This world is called al-dunya, literally; ‘the lower world.’ The Qur’ān mostly uses the expression al-hayat al-dunya (the lower life). The concept of al-dunya presupposes the concept of al-akhirah (the hereafter) and stands in contrast to it. The Qur’an frequently uses these two words: “You desire the ephemeral goods of this world (al-dunya), while God desires [for you] the Hereafter (al-akhirah)” (Qur’an 8:67). It states that the afterlife is better and more enduring. It teaches that this life is transient and that the real life is the one to come. Life in this world is a gift from God to be used properly, following God’s commandments. It is like a farm, where one should sow the seeds of good deeds to reap a harvest in the hereafter. Life in this world is an inseparable part of a unified whole that includes birth, death, and life after death. This provides a context to our life, and it becomes meaningful inasmuch as it is full of good works. The afterlife is always treated in the Qur’an as something in relation to life in this world, and it is mentioned on almost every page. God states: “From the earth We created you, into it We shall return you, and from it We shall raise you a second time” (Qur’an 20:55).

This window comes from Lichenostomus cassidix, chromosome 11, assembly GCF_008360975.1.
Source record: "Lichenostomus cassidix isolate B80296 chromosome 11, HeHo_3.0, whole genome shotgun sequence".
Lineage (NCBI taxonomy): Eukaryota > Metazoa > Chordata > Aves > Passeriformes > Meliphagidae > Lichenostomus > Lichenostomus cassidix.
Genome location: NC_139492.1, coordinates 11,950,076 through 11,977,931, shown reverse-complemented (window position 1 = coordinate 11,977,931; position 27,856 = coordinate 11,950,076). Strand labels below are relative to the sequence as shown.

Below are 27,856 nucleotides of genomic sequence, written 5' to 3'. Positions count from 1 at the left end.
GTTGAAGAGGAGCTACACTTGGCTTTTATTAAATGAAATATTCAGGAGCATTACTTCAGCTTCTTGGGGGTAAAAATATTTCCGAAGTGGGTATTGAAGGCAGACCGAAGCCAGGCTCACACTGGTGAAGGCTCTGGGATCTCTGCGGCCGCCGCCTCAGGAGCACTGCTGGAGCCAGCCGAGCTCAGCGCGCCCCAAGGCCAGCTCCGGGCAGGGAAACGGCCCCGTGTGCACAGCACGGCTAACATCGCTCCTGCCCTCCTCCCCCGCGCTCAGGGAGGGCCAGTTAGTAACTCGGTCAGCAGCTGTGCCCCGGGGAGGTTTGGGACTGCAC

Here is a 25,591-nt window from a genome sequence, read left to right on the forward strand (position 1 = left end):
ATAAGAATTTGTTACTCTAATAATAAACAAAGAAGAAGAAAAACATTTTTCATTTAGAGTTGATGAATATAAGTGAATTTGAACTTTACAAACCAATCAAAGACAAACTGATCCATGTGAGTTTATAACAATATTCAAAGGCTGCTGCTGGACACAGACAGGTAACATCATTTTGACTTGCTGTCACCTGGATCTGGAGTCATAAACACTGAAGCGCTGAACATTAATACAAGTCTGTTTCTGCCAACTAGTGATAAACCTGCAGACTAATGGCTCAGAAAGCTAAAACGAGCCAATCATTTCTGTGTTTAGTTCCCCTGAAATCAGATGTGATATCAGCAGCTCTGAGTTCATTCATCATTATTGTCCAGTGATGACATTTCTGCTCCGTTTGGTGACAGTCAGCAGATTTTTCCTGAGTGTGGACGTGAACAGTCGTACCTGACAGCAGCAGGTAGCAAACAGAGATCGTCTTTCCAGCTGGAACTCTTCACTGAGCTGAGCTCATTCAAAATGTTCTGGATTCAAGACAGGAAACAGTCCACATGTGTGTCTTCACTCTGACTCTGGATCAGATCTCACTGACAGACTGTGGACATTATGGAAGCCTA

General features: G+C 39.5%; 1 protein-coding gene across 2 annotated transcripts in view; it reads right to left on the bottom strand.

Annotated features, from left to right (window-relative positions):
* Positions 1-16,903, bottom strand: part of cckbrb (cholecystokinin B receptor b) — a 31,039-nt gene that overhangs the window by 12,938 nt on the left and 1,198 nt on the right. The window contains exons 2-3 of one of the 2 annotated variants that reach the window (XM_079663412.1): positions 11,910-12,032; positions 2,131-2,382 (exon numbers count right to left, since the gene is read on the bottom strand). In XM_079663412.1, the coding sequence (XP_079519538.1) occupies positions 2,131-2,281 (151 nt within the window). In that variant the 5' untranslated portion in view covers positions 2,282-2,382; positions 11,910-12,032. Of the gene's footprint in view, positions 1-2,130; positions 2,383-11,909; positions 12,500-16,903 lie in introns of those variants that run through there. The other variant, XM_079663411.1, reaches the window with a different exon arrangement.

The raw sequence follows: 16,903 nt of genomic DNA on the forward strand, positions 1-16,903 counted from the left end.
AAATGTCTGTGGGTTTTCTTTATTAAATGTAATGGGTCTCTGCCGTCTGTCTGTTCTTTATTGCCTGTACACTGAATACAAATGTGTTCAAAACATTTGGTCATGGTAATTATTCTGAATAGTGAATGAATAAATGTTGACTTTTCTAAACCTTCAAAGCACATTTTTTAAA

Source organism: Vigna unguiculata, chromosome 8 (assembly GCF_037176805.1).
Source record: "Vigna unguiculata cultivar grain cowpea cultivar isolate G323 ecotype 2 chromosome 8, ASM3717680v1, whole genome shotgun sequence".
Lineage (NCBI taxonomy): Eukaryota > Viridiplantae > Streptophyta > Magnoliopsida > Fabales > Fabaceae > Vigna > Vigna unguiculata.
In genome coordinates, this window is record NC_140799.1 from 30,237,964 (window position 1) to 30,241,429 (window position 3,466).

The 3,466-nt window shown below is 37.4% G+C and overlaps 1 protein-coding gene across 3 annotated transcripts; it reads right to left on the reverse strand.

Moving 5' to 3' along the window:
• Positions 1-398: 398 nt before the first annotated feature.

The Qur’an does not disparage the life of this world; instead, it is world-affirming. God states: “It is He who created all that is on this earth for you” (Qur’an 53:25); Also: “Eat from what your Lord has provided for you and give Him thanks” (Qur’an 34:15). And while seeking paradise, “Do not neglect your rightful share in this world” (Qur’an 28:77). Thus, while believers enjoy the goods of this world, they work towards the higher goods of the next world. Thus, it all depends on one’s attitude to this world, and how we live in it. If we are engrossed in the material world and take it as an end in itself, we will forget our ultimate purpose of creation. According to al-Ghazali, the moderate way of living is like the lives of the Prophets, since it fulfills both the needs of this world and the hereafter.13 In another passage, al-Ghazali states: